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The Individual And Collective Effect Of US Colonialism In Puerto Rico: A Scale Construction And Validation, With Implications For Social Work Education And Practice

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The Individual And Collective Effect Of US Colonialism In Puerto Rico: A Scale Construction And Validation, With Implications For Social Work Education And Practice

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dc.contributor.author Martinez Aviles, Maria De Lourdes en_US
dc.date.accessioned 2012-04-11T20:55:18Z
dc.date.available 2012-04-11T20:55:18Z
dc.date.issued 2012-04-11
dc.date.submitted January 2011 en_US
dc.identifier.other DISS-11521 en_US
dc.identifier.uri http://hdl.handle.net/10106/9545
dc.description.abstract "Understanding the individual and collective psychology of the people of Puerto Rico requires an understanding of both the history of its colonialism and the U.S. laws that have helped shaped the social world of the Puerto Rican people, in the United States and in the colony itself"(Rivera Ramos, 2001, p. 4). This research presents theoretical and empirical support for the notion that colonialism is an important current issue, and so are its broad psychosocial effects. It sustains the concept that colonialism is a relevant and unresolved subject matter for Puerto Ricans and an important issue to be revised and debated by social work professionals and scholars. An initial review of the research literature made it evident that there is an absence of any kind of instrument to measure Puerto Ricans' internalized colonialism or colonial mentality. The Colonialism Scale for Puerto Ricans (CSPR) is the instrument developed by this investigator on her attempt to measure the concept of Puerto Rican's internalized colonialism. This scale rests on the premise that attitudes are made up of cognitive, affective and behavioral rudiments. The scale was designed following a Likert's summated rating method (Aiken, 1996; Likert, 1932). A total of 249 subjects were used to test the CSPR. The majority were females, with an age distribution ranging from 18 to 80 years of age, and a fairly high level of education. The original set of items was submitted to Exploratory Factor Analysis test with Principal Axis Factoring extraction. A Promax rotation suggested three factors; factor 1 consisting of eleven out of the fifteen items, and factor 2 and 3 consisting of two items each. After theoretical evaluation of the factors they were labeled as follows: Factor 1 = Colonial Discourse, Factor 2 = Idea of Colonial Resistance and Factor 3 = Language Identity. The factors' loading ranged from .555 to .901 with a cumulative percent of variance of 64.63%, and a residual of 12%. Cronbach's alpha for the CSPR = 89.8. The CSPR is now the instrument available to quantitatively measure the degree of internalized colonialism among Puerto Rican adults. Implications for further research and social work education and practice are discussed. en_US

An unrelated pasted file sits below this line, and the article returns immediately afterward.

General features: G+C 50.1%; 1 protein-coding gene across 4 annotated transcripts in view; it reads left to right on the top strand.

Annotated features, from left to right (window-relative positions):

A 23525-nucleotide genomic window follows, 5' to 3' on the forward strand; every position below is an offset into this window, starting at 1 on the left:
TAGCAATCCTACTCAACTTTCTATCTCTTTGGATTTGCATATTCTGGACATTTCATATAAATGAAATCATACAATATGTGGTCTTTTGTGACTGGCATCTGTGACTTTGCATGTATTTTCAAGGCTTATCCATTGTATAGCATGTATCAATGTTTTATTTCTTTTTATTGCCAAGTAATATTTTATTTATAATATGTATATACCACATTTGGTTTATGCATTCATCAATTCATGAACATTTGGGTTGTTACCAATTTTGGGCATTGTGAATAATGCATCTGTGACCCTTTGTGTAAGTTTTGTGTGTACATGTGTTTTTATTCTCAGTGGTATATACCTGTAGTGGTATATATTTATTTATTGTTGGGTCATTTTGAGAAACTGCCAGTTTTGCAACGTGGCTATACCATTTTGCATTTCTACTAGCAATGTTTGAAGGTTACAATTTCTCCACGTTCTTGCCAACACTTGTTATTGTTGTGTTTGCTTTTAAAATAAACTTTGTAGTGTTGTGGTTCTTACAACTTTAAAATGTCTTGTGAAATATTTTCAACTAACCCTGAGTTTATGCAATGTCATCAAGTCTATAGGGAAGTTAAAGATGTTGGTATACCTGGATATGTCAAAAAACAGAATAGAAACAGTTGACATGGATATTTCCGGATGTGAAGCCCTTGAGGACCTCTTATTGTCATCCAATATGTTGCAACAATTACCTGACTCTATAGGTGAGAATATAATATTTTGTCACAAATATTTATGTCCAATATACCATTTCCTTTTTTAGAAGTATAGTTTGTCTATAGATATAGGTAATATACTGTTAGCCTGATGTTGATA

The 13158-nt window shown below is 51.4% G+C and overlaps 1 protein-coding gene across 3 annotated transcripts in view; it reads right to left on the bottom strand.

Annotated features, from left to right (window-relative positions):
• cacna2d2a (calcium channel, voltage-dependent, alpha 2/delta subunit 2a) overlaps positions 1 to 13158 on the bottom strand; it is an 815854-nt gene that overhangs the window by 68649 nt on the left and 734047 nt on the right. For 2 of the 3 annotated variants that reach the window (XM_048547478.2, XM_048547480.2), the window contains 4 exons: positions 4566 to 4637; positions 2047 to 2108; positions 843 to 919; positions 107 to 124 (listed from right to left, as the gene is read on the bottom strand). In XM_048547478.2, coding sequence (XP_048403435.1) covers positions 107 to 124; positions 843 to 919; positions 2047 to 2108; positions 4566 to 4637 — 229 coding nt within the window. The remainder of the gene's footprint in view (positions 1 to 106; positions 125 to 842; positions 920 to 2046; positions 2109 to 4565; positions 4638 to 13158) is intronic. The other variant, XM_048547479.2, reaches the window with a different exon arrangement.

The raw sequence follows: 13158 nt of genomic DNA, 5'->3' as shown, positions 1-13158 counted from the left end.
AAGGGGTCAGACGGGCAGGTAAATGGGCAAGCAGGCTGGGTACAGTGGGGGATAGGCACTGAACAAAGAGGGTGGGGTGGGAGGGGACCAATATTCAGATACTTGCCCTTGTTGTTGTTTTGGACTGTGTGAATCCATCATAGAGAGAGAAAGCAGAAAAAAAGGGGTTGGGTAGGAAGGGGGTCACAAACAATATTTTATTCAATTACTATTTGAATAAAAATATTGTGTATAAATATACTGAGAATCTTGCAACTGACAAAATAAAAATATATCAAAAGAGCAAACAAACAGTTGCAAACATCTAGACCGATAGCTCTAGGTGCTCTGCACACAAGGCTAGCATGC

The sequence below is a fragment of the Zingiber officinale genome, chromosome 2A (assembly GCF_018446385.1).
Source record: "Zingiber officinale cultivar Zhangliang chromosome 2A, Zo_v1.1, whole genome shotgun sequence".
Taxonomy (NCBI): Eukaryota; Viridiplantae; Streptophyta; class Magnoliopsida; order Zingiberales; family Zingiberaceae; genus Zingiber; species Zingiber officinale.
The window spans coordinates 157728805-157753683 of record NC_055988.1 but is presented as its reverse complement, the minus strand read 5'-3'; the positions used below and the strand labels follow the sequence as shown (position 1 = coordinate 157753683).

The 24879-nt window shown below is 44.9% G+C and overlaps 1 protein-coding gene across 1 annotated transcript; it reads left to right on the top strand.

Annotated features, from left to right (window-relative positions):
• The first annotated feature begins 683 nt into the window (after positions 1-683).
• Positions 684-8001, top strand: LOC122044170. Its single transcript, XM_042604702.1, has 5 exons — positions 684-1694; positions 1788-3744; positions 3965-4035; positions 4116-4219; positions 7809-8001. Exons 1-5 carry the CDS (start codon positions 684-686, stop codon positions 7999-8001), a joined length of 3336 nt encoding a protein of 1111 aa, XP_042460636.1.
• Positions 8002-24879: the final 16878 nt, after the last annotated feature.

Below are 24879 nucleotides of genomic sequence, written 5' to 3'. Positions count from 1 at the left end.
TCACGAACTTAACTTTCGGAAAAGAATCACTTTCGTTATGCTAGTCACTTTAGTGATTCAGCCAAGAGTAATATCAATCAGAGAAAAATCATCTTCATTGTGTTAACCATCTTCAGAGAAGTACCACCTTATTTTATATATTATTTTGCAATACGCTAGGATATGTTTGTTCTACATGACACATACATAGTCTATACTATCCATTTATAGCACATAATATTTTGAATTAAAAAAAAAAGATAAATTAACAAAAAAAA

dc.description.sponsorship Elliott, Doreen en_US
dc.language.iso en en_US
dc.publisher Social Work en_US
dc.title The Individual And Collective Effect Of US Colonialism In Puerto Rico: A Scale Construction And Validation, With Implications For Social Work Education And Practice en_US
dc.type Ph.D. en_US
dc.contributor.committeeChair Elliott, Doreen en_US
dc.degree.department Social Work en_US
dc.degree.discipline Social Work en_US
dc.degree.grantor University of Texas at Arlington en_US
dc.degree.level doctoral en_US
dc.degree.name Ph.D. en_US

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